Protein Kinase CK2: Intricate Relationships within Regulatory Cellular Networks
AbstractProtein kinase CK2 is a small family of protein kinases that has been implicated in an expanding array of biological processes. While it is widely accepted that CK2 is a regulatory participant in a multitude of fundamental cellular processes, CK2 is often considered to be a constitutively active enzyme which raises questions about how it can be a regulatory participant in intricately controlled cellular processes. To resolve this apparent paradox, we have performed a systematic analysis of the published literature using text mining as well as mining of proteomic databases together with computational assembly of networks that involve CK2. These analyses reinforce the notion that CK2 is involved in a broad variety of biological processes and also reveal an extensive interplay between CK2 phosphorylation and other post-translational modifications. The interplay between CK2 and other post-translational modifications suggests that CK2 does have intricate roles in orchestrating cellular events. In this respect, phosphorylation of specific substrates by CK2 could be regulated by other post-translational modifications and CK2 could also have roles in modulating other post-translational modifications. Collectively, these observations suggest that the actions of CK2 are precisely coordinated with other constituents of regulatory cellular networks. View Full-Text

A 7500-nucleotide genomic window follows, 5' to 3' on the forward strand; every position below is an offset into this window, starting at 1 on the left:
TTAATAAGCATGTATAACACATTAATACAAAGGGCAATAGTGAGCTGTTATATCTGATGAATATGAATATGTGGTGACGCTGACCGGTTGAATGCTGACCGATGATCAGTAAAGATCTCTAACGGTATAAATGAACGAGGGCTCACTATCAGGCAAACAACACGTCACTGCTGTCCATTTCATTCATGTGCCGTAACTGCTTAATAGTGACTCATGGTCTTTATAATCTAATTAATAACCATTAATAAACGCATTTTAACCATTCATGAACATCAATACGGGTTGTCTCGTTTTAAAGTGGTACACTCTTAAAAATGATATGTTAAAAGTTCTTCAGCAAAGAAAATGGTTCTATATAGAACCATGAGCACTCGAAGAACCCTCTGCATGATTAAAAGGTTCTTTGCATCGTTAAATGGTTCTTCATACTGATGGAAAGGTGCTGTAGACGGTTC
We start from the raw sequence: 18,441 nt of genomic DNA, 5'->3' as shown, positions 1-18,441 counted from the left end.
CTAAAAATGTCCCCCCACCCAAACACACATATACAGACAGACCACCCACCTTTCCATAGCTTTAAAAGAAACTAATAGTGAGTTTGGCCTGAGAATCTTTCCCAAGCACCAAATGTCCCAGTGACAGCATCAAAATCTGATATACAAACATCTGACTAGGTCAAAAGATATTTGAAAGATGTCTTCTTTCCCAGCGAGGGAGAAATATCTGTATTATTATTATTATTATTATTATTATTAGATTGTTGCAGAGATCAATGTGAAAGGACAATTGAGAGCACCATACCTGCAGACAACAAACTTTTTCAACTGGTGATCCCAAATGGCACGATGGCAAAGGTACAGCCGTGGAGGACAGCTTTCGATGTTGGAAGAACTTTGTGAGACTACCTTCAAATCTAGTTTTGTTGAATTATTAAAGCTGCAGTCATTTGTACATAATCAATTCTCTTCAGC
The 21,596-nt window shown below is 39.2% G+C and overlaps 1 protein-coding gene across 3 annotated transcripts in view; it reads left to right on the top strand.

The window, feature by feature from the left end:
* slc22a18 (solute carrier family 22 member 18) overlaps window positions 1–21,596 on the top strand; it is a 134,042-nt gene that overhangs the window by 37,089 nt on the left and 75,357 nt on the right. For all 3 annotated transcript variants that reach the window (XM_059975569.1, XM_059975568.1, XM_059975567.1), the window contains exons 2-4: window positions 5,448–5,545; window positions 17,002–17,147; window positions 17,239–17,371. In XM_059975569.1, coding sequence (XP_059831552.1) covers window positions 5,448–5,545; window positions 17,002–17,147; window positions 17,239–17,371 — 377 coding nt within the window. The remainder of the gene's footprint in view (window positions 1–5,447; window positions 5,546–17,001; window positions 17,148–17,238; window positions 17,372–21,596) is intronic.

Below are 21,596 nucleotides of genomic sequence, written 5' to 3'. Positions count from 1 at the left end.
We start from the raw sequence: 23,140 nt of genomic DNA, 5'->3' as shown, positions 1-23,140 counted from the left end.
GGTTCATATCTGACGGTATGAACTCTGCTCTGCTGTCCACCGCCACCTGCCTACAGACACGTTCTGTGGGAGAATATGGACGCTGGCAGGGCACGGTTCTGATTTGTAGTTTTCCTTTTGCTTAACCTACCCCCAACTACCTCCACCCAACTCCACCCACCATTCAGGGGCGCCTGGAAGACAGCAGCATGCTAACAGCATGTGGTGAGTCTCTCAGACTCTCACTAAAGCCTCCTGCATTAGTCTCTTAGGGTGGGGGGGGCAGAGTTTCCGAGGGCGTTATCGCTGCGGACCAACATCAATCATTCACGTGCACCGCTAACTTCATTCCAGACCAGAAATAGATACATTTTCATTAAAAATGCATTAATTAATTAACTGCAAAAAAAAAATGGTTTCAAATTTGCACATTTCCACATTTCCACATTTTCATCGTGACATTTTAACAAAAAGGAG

- Supplementary File 1:
ZIP-Document (ZIP, 17171 KB)
Share & Cite This Article
Nuñez de Villavicencio-Diaz, T.; Rabalski, A.J.; Litchfield, D.W. Protein Kinase CK2: Intricate Relationships within Regulatory Cellular Networks. Pharmaceuticals 2017, 10, 27.
Nuñez de Villavicencio-Diaz T, Rabalski AJ, Litchfield DW. Protein Kinase CK2: Intricate Relationships within Regulatory Cellular Networks. Pharmaceuticals. 2017; 10(1):27.Chicago/Turabian Style
Nuñez de Villavicencio-Diaz, Teresa; Rabalski, Adam J.; Litchfield, David W. 2017. "Protein Kinase CK2: Intricate Relationships within Regulatory Cellular Networks." Pharmaceuticals 10, no. 1: 27.
Note that from the first issue of 2016, MDPI journals use article numbers instead of page numbers. See further details here.